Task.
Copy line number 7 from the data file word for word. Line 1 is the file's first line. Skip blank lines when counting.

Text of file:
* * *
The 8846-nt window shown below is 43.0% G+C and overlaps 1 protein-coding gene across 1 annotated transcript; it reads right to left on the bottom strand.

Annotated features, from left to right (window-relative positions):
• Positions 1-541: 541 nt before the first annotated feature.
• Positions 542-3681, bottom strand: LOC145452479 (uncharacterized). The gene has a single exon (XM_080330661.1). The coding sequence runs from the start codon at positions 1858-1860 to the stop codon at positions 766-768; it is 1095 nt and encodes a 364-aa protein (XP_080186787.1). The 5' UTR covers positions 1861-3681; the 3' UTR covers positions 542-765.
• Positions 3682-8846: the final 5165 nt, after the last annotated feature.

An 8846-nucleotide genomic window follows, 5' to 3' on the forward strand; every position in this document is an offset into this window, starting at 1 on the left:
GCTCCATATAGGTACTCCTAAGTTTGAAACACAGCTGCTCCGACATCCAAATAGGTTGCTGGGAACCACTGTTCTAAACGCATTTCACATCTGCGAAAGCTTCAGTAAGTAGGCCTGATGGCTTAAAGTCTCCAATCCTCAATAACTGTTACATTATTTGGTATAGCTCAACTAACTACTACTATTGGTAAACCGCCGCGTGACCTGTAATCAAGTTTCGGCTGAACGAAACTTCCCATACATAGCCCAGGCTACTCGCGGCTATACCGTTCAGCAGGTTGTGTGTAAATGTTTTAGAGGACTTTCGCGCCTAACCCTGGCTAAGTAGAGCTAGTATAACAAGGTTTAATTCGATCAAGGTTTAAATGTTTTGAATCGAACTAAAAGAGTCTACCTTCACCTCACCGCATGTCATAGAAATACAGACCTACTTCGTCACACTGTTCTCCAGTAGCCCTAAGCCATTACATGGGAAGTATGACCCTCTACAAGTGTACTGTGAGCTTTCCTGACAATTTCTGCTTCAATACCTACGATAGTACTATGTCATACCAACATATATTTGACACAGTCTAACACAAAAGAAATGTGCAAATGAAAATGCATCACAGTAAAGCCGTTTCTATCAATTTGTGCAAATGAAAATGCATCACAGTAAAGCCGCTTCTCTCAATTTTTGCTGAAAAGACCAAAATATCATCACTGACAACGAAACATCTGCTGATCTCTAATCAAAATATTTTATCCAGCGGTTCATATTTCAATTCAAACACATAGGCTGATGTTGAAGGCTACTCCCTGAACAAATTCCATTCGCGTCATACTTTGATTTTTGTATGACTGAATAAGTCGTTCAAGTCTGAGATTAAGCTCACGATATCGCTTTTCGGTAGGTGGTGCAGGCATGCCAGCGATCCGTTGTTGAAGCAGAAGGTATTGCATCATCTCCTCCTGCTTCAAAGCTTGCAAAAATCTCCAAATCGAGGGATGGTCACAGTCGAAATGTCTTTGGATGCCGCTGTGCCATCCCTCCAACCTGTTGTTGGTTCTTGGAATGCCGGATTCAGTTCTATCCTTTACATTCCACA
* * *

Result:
GCTCCATATAGGTACTCCTAAGTTTGAAACACAGCTGCTCCGACATCCAAATAGGTTGCTGGGAACCACTGTTCTAAACGCATTTCACATCTGCGAAAGCTTCAGTAAGTAGGCCTGATGGCTTAAAGTCTCCAATCCTCAATAACTGTTACATTATTTGGTATAGCTCAACTAACTACTACTATTGGTAAACCGCCGCGTGACCTGTAATCAAGTTTCGGCTGAACGAAACTTCCCATACATAGCCCAGGCTACTCGCGGCTATACCGTTCAGCAGGTTGTGTGTAAATGTTTTAGAGGACTTTCGCGCCTAACCCTGGCTAAGTAGAGCTAGTATAACAAGGTTTAATTCGATCAAGGTTTAAATGTTTTGAATCGAACTAAAAGAGTCTACCTTCACCTCACCGCATGTCATAGAAATACAGACCTACTTCGTCACACTGTTCTCCAGTAGCCCTAAGCCATTACATGGGAAGTATGACCCTCTACAAGTGTACTGTGAGCTTTCCTGACAATTTCTGCTTCAATACCTACGATAGTACTATGTCATACCAACATATATTTGACACAGTCTAACACAAAAGAAATGTGCAAATGAAAATGCATCACAGTAAAGCCGTTTCTATCAATTTGTGCAAATGAAAATGCATCACAGTAAAGCCGCTTCTCTCAATTTTTGCTGAAAAGACCAAAATATCATCACTGACAACGAAACATCTGCTGATCTCTAATCAAAATATTTTATCCAGCGGTTCATATTTCAATTCAAACACATAGGCTGATGTTGAAGGCTACTCCCTGAACAAATTCCATTCGCGTCATACTTTGATTTTTGTATGACTGAATAAGTCGTTCAAGTCTGAGATTAAGCTCACGATATCGCTTTTCGGTAGGTGGTGCAGGCATGCCAGCGATCCGTTGTTGAAGCAGAAGGTATTGCATCATCTCCTCCTGCTTCAAAGCTTGCAAAAATCTCCAAATCGAGGGATGGTCACAGTCGAAATGTCTTTGGATGCCGCTGTGCCATCCCTCCAACCTGTTGTTGGTTCTTGGAATGCCGGATTCAGTTCTATCCTTTACATTCCACA